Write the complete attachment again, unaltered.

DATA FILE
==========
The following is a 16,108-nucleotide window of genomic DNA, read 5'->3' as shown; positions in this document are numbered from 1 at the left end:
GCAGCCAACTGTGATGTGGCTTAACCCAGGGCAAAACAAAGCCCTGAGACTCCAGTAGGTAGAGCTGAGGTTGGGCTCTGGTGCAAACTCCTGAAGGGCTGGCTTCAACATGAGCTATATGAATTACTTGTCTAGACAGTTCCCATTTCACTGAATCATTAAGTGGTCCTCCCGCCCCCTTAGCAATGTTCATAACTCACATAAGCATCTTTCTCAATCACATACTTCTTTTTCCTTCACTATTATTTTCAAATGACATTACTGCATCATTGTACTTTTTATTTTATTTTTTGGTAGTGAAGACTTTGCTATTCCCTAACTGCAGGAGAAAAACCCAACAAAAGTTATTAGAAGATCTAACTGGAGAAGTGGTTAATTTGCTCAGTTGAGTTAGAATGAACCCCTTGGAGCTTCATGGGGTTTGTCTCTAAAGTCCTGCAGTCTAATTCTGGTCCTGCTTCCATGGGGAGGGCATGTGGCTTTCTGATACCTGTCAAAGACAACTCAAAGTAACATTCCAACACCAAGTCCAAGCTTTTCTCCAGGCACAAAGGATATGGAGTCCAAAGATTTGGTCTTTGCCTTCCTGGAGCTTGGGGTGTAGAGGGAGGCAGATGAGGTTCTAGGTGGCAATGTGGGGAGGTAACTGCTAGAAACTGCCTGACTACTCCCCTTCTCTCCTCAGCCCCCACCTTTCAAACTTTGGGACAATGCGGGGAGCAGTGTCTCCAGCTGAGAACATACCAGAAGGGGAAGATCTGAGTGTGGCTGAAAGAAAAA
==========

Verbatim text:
The following is a 16,108-nucleotide window of genomic DNA, read 5'->3' as shown; positions in this document are numbered from 1 at the left end:
GCAGCCAACTGTGATGTGGCTTAACCCAGGGCAAAACAAAGCCCTGAGACTCCAGTAGGTAGAGCTGAGGTTGGGCTCTGGTGCAAACTCCTGAAGGGCTGGCTTCAACATGAGCTATATGAATTACTTGTCTAGACAGTTCCCATTTCACTGAATCATTAAGTGGTCCTCCCGCCCCCTTAGCAATGTTCATAACTCACATAAGCATCTTTCTCAATCACATACTTCTTTTTCCTTCACTATTATTTTCAAATGACATTACTGCATCATTGTACTTTTTATTTTATTTTTTGGTAGTGAAGACTTTGCTATTCCCTAACTGCAGGAGAAAAACCCAACAAAAGTTATTAGAAGATCTAACTGGAGAAGTGGTTAATTTGCTCAGTTGAGTTAGAATGAACCCCTTGGAGCTTCATGGGGTTTGTCTCTAAAGTCCTGCAGTCTAATTCTGGTCCTGCTTCCATGGGGAGGGCATGTGGCTTTCTGATACCTGTCAAAGACAACTCAAAGTAACATTCCAACACCAAGTCCAAGCTTTTCTCCAGGCACAAAGGATATGGAGTCCAAAGATTTGGTCTTTGCCTTCCTGGAGCTTGGGGTGTAGAGGGAGGCAGATGAGGTTCTAGGTGGCAATGTGGGGAGGTAACTGCTAGAAACTGCCTGACTACTCCCCTTCTCTCCTCAGCCCCCACCTTTCAAACTTTGGGACAATGCGGGGAGCAGTGTCTCCAGCTGAGAACATACCAGAAGGGGAAGATCTGAGTGTGGCTGAAAGAAAAA